Consultation on the introduction of substance requirements for companies tax-resident in Jersey/Guernsey

08 August, 2018

In November 2017, Guernsey and Jersey, in common with a number of other jurisdictions, were requested by the EU Code of Conduct Group on Business Taxation (COCG) to give reassurances to EU member states on the issue of lack of a substance requirement for companies tax resident in their territories, and to discuss with the COCG what further steps could better ensure businesses have sufficient economic substance. It was indicated by the COCG group this might entail introducing additional accounting and tax reporting obligations and an appropriate notification regime for entities that give rise to risks and concerns.

The governments of Guernsey and Jersey have now published a consultation document describing the outcome of their discussions with COCG and at a high level the principles of the approach that is intended to apply for companies with accounting periods beginning on or after 1 January 2019.  

The paper notes the Crown Dependencies have engaged closely with the OECD. This is because the EU scoping paper issued in early June indicated that substance requirements should mirror those used in the OECD’s Forum on Harmful Tax Practices (FHTP) work on preferential regimes.

Informed by the FHTP approach the proposals discussed in the consultation consist of three distinct stages:

  • Stage I identify companies carrying on relevant activities
  • Stage II impose substance requirements on companies undertaking relevant activities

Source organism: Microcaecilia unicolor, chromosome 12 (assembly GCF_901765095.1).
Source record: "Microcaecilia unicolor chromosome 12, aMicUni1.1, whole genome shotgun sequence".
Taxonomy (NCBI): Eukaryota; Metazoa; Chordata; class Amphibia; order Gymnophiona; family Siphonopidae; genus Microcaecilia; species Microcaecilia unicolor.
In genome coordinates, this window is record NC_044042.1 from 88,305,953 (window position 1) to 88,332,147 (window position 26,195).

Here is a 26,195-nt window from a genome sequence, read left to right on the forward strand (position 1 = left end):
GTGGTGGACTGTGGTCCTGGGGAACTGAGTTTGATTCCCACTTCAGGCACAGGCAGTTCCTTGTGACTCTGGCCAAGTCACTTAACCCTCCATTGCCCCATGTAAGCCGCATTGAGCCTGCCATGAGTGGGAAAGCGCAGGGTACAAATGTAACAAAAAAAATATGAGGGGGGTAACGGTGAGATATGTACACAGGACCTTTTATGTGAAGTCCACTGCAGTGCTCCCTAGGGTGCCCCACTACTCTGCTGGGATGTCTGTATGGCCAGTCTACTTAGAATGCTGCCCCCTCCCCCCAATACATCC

• Stage III enforce the substance requirements

The paper proposes the relevant activities be derived from the categories of geographically mobile income identified by the FHTP as follows:

  • Banking
  • Insurance
  • Fund management
  • Financing and leasing
  • Shipping
  • Holding company activities
  • Intellectual property

The substance requirements for companies carrying on relevant activities will be aimed at showing direction and management occurring in Jersey through board meetings, and secondly the demonstration of the existence of core income generating activities allied to the relevant activity, and in particular demonstrating adequate levels of employees, expenditure, and availability of premises or adequate outsourcing to service providers.

As regards holding company activities, companies which purely hold equities will need to confirm they meet all applicable corporate law and tax filing requirements, where holding companies also conduct other relevant activities they will have to demonstrate the core income generating activities for those activities.

Enhanced substance requirements are proposed for intellectual property income generating companies and it is noted that reduced substance requirements, aligned with the regulatory framework in Jersey, should apply to collective investment vehicles.

The proposals on enforcement cover a range of triggers and sanctions including detailed audit, financial penalties, exchange of information with member states and striking off.

The consultation paper also notes plans to make progress on two additional transparency measure requirements sought by the EU relating to beneficial ownership information and mandatory disclosure rules. The Government of Jersey plans to introduce legislation for mandatory disclosure, aligned to the EU's DAC6, by 31 December 2019.

Companies tax resident in Jersey and Guernsey will need to consider the principles discussed in the consultation and how they will apply in their circumstances, bearing in mind the intended application of the new rules from 1 January 2019.

If you have any queries in relation to the consultation or wish to discuss this matter further, please don't hesitate to get in touch with Justin Woodhouse or David Waldron.

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David Waldron

David Waldron

Partner, PwC Channel Islands

Tel: +44 7781 138617

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